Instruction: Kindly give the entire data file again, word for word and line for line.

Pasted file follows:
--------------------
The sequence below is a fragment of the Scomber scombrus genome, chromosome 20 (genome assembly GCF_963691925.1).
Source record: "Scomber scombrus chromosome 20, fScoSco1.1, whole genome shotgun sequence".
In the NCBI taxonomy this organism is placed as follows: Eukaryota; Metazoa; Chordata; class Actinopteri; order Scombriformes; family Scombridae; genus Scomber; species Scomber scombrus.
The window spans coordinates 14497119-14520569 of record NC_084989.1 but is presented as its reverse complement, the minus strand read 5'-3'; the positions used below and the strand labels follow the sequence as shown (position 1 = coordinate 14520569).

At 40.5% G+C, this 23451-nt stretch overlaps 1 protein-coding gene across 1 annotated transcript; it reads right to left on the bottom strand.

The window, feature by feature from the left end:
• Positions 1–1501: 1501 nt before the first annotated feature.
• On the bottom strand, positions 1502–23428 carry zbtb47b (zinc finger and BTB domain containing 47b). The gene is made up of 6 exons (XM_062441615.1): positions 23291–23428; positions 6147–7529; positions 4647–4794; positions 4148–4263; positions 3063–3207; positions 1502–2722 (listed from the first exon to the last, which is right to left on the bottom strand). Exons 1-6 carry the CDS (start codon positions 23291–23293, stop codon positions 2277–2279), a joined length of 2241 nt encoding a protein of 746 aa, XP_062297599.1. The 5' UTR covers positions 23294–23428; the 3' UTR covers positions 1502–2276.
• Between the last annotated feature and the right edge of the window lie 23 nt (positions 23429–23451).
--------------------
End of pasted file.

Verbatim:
The sequence below is a fragment of the Scomber scombrus genome, chromosome 20 (genome assembly GCF_963691925.1).
Source record: "Scomber scombrus chromosome 20, fScoSco1.1, whole genome shotgun sequence".
In the NCBI taxonomy this organism is placed as follows: Eukaryota; Metazoa; Chordata; class Actinopteri; order Scombriformes; family Scombridae; genus Scomber; species Scomber scombrus.
The window spans coordinates 14497119-14520569 of record NC_084989.1 but is presented as its reverse complement, the minus strand read 5'-3'; the positions used below and the strand labels follow the sequence as shown (position 1 = coordinate 14520569).

At 40.5% G+C, this 23451-nt stretch overlaps 1 protein-coding gene across 1 annotated transcript; it reads right to left on the bottom strand.

The window, feature by feature from the left end:
• Positions 1–1501: 1501 nt before the first annotated feature.
• On the bottom strand, positions 1502–23428 carry zbtb47b (zinc finger and BTB domain containing 47b). The gene is made up of 6 exons (XM_062441615.1): positions 23291–23428; positions 6147–7529; positions 4647–4794; positions 4148–4263; positions 3063–3207; positions 1502–2722 (listed from the first exon to the last, which is right to left on the bottom strand). Exons 1-6 carry the CDS (start codon positions 23291–23293, stop codon positions 2277–2279), a joined length of 2241 nt encoding a protein of 746 aa, XP_062297599.1. The 5' UTR covers positions 23294–23428; the 3' UTR covers positions 1502–2276.
• Between the last annotated feature and the right edge of the window lie 23 nt (positions 23429–23451).